No, his reality will only include a bright and shining beacon of hope and prosperity: the Freedom Tower. He will visit the 9/11 Memorial, perhaps read his Uncle Steve's name on a wall, and he will walk out into the sunshine and stare up at a skyscraper like I once did and think about heaven.

My wish for him and all our sons and daughters is that they will never forget 9/11 but be able to embrace a future where nothing like it will ever happen again.

A New Yorker Tells LeBron James: There's No Place Like Home

Article first published as A New Yorker Tells LeBron James: There's No Place Like Home on Blogcritics.

New York, New York —
A hell of a town,
The Bronx is up and the Battery's down.
The People ride in a hole in the ground.
New York, New York —
It's a hell of a town.
-Jerome Kern & Leonard Bernstein

LeBron James, the "King of All Courts," is being courted by The New Jersey (soon to be Brooklyn) Nets and the New York Knicks. Representing the Nets, billionaire Russian owner Mikhail Prokhorov and rapper Jay-Z went to Cleveland, followed by Knicks owner James Dolan and head coach Mike D'Antoni. This feeding frenzy of New Yorkers was a full-court press to be sure, trying to lure the greatest catch of all into their big, cash-laden boats.

Can you imagine what King James must have been thinking as these guys made their "presentations" to him? Each team brought a slew of reasons for LeBron to sign on their dotted line. Maybe all the smoke and mirrors aside, the strongest asset the Nets had in their corner was Jay-Z himself, who recently put an advertisement on a side of a building across from Madison Square Garden featuring King Kong-sized photos of the rapper and Prokhorov. The message "the blueprint for greatness" was sent loud and clear: to court a king you've got to be king-sized yourself. Score one for Jay-Z.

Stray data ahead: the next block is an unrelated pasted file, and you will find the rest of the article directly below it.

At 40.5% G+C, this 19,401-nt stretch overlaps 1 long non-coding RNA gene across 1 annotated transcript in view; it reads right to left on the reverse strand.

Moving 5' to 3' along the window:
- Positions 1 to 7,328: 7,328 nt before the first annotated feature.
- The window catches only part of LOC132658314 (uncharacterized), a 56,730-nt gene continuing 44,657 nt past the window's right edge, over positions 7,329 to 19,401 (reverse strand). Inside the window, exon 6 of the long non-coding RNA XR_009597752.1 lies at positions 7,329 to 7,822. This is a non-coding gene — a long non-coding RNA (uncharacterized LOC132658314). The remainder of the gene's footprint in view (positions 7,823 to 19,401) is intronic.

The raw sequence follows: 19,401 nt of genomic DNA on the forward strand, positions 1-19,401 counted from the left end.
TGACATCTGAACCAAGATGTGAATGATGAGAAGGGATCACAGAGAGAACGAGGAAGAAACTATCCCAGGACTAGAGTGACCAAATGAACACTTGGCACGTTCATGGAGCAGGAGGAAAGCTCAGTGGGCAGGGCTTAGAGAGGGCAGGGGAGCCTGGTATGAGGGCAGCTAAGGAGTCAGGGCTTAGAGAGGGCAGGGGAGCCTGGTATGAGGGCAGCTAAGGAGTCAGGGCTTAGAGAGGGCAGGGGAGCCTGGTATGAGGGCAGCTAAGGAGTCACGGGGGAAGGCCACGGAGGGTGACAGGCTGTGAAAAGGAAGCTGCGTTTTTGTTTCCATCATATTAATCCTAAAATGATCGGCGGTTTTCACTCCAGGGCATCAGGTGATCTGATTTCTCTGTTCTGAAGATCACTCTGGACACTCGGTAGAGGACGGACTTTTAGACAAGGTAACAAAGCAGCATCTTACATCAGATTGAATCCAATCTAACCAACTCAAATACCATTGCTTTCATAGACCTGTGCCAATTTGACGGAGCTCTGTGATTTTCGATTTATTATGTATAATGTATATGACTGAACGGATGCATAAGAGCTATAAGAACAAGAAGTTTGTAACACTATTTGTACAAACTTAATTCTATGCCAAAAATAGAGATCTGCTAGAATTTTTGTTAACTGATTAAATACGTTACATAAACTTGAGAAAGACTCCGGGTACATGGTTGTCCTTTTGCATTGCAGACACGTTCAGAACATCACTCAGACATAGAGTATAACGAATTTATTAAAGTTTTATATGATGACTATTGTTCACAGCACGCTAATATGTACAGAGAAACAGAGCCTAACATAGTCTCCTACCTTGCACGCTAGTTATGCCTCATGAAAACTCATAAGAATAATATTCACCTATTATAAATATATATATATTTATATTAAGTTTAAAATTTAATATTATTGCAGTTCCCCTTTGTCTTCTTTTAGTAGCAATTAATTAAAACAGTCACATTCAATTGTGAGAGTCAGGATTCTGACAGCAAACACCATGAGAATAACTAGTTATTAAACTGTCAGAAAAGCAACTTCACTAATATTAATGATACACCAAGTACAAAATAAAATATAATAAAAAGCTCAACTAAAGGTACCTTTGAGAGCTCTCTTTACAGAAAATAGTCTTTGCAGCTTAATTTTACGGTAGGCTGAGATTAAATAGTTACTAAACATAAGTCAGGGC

Still and all I warn King James to hold onto that crown and think hard, very hard, about what is being thrown at him. Despite all the celebrities like Spike Lee and Chris Rock who are part of this wooing process, LeBron should know from a New Yorker that he is in for a rough ride here. Even with all his talent and star quality, James should think twice about taking vows to wed him to a city that is a great gal on a first date, but is decidely different woman after you've tied the knot.

If money is the only consideration, then forget New York (or any other team). All the King's suitors and all their men can't offer more money than the Cavaliers because of NBA salary restrictions. This is not a George Steinbrenner and the Yankees kind of thing here, where the fattest wallet gets you the prized goose. The Knicks have no choice but to offer less than the Cavs, so in the monetary sweepstakes picking Cleveland is a no brainer for LeBron, but are there other considerations?

No doubt Dolan and Jay-Z brought in the heavy artillery, especially showing how wonderful old New York can be. I'm sure they promised that all the benefits of New York, including all the endorsements in the world, will come in his window. No matter how much the King loves Cleveland, to paraphrase a Groucho Marx line, "Love goes out the door when money comes in the window." Still, James should think awfully hard about this possible marriage with a fickle gal, and New York has not been exactly kind to her past suitors either.

I can think of many sports players who came to New York and thought they could "handle" or "tame" her. Even the biggest guys like Reggie Jackson know what New York can do for you, but she is a tough gal who sucks the life out of you, spits you out when she's done, and then leaves you for her next conquest. Ask A-Rod about that one; even after all this time he has had an uneasy marriage with this place. Is there any question that his stats (and his personal life) would have been better if he had signed elsewhere?